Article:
McGlinchey could see this coming. He saw it last October when Book made his first career start at North Carolina. McGlinchey was Book’s left-tackle protection that day, and sensed from the first snap he took that Book just had it. Confidence then was high that the Irish could win with Book. It’s even higher now.

“Ian’s a gamer,” McGlinchey said. “He’s been that way since he showed up on campus and has done nothing but get better and better and better since he’s been in South Bend.

“He’s got all the right stuff.”

Preparing for Sunday’s home game against Arizona, McGlinchey hoped to see some of Saturday’s game, which was scheduled to kick around 5:21 Pacific time. The previous week, McGlinchey caught the first three quarters against Stanford before going into meeting in preparation for the next day’s game against the Los Angeles Rams.

He likes life as a pro, where it’s football 24/7. But he still misses being a college kid in South Bend. Not necessarily the classroom commitments and “all the fat” that comes with being a student-athlete, but the faces around campus.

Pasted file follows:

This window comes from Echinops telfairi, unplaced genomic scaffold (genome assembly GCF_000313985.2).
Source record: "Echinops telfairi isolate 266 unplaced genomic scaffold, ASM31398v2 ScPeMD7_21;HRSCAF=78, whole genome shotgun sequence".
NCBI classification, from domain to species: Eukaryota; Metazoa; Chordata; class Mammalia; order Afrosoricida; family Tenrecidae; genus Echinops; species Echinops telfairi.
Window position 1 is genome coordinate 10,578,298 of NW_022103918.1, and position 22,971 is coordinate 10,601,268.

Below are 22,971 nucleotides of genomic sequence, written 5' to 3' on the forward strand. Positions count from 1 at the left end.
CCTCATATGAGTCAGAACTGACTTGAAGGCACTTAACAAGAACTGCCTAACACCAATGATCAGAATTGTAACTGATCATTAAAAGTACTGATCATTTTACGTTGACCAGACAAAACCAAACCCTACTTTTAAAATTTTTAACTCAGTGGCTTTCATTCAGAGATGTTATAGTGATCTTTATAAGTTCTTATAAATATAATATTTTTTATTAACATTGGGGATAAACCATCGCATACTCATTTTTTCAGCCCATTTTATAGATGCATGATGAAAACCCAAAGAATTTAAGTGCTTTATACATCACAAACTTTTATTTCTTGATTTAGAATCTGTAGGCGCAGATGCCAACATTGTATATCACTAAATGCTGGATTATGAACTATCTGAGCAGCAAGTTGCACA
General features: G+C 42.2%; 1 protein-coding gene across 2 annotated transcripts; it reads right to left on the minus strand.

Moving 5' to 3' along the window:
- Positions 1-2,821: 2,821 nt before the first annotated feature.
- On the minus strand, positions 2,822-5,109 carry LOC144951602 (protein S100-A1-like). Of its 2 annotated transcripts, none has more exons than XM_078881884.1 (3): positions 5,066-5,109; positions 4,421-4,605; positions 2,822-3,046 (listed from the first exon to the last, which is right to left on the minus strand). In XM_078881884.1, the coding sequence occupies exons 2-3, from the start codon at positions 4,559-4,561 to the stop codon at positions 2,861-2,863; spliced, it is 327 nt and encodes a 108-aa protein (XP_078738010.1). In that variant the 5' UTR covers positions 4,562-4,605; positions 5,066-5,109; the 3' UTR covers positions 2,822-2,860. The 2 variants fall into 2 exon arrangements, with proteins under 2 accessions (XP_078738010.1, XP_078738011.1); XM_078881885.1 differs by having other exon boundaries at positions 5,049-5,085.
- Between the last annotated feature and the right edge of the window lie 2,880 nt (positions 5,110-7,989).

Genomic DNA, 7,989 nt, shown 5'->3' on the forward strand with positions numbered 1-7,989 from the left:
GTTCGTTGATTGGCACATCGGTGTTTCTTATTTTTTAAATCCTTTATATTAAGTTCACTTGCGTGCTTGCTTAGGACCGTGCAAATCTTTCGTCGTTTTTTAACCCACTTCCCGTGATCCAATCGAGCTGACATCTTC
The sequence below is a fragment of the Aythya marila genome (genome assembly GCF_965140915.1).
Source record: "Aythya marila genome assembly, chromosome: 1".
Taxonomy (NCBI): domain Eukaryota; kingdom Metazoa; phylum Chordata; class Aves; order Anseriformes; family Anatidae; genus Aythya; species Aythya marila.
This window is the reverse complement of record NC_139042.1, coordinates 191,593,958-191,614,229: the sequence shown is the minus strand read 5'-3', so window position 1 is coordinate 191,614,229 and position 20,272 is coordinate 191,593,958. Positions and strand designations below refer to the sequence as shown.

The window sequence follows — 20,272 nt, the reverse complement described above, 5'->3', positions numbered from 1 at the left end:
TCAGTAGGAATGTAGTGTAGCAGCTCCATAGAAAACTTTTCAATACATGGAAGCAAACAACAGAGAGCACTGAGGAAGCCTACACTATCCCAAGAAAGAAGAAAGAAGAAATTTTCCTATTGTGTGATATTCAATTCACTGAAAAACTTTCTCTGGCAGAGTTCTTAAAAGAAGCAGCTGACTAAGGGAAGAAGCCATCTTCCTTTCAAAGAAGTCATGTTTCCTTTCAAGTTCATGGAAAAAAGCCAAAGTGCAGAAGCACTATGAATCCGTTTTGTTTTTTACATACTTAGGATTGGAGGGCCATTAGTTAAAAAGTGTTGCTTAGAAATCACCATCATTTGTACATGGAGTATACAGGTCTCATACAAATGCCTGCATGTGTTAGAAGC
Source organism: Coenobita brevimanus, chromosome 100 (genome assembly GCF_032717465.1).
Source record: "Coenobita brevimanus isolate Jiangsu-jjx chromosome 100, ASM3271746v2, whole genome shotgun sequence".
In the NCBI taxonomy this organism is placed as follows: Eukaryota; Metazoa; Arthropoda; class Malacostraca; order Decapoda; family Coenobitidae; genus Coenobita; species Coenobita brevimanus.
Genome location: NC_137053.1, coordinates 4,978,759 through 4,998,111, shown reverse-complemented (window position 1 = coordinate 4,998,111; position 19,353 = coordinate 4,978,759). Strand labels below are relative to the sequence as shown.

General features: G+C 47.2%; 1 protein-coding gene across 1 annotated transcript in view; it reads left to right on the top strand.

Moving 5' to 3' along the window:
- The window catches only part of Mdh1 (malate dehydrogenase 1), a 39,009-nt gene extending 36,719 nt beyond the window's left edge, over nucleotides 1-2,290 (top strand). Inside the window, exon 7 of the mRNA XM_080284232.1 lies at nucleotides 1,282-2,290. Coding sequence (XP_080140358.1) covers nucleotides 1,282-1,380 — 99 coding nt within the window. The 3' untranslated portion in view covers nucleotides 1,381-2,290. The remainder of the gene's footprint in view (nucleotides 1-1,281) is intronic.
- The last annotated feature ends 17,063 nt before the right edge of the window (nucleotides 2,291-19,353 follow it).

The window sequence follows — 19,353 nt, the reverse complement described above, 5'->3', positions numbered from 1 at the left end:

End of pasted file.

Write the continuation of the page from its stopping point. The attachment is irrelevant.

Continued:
“Places are places, but what makes them special are the people and the attachments that you have to the people there,” said McGlinchey, a Philadelphia native. “South Bend certainly has that for me and the people there.

“It’s home.”

A tough start

Expected to be the starting right tackle after making his college home on the left side, McGlinchey didn’t have to wait long to realize everything in the NFL can change like that.

Against Minnesota in his NFL debut, the 6-foot-8, 315-pound McGlinchey started at right guard after injuries left the Niners with no able body at the spot. Doing it at a position he had never before played was his welcome to pro football moment.

“That wasn’t super fun,” he said of a game the Niners lost 24-16. “I had never practiced there. That was a whirlwind moment for sure.”